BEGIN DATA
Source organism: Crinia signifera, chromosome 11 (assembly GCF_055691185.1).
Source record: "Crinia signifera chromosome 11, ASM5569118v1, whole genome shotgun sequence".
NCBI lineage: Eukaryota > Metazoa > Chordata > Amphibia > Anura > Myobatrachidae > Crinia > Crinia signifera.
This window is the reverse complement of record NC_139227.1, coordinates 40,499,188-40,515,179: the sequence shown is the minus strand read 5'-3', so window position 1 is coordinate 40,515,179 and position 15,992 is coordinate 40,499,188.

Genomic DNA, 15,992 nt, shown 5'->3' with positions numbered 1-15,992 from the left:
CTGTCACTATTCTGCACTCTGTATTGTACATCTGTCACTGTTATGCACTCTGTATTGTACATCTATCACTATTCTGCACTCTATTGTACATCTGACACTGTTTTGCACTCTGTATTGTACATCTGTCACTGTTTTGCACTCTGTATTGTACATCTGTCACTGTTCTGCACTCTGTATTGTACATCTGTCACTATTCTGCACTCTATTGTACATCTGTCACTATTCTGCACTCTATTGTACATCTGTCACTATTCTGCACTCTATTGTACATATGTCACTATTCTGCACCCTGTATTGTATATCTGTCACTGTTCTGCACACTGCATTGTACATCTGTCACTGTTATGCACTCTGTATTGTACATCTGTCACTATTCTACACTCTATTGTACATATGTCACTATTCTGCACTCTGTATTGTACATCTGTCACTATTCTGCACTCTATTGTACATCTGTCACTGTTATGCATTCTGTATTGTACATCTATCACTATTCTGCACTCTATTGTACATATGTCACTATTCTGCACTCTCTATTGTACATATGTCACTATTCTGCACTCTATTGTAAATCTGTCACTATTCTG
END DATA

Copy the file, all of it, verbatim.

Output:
Source organism: Crinia signifera, chromosome 11 (assembly GCF_055691185.1).
Source record: "Crinia signifera chromosome 11, ASM5569118v1, whole genome shotgun sequence".
NCBI lineage: Eukaryota > Metazoa > Chordata > Amphibia > Anura > Myobatrachidae > Crinia > Crinia signifera.
This window is the reverse complement of record NC_139227.1, coordinates 40,499,188-40,515,179: the sequence shown is the minus strand read 5'-3', so window position 1 is coordinate 40,515,179 and position 15,992 is coordinate 40,499,188.

Genomic DNA, 15,992 nt, shown 5'->3' with positions numbered 1-15,992 from the left:
CTGTCACTATTCTGCACTCTGTATTGTACATCTGTCACTGTTATGCACTCTGTATTGTACATCTATCACTATTCTGCACTCTATTGTACATCTGACACTGTTTTGCACTCTGTATTGTACATCTGTCACTGTTTTGCACTCTGTATTGTACATCTGTCACTGTTCTGCACTCTGTATTGTACATCTGTCACTATTCTGCACTCTATTGTACATCTGTCACTATTCTGCACTCTATTGTACATCTGTCACTATTCTGCACTCTATTGTACATATGTCACTATTCTGCACCCTGTATTGTATATCTGTCACTGTTCTGCACACTGCATTGTACATCTGTCACTGTTATGCACTCTGTATTGTACATCTGTCACTATTCTACACTCTATTGTACATATGTCACTATTCTGCACTCTGTATTGTACATCTGTCACTATTCTGCACTCTATTGTACATCTGTCACTGTTATGCATTCTGTATTGTACATCTATCACTATTCTGCACTCTATTGTACATATGTCACTATTCTGCACTCTCTATTGTACATATGTCACTATTCTGCACTCTATTGTAAATCTGTCACTATTCTG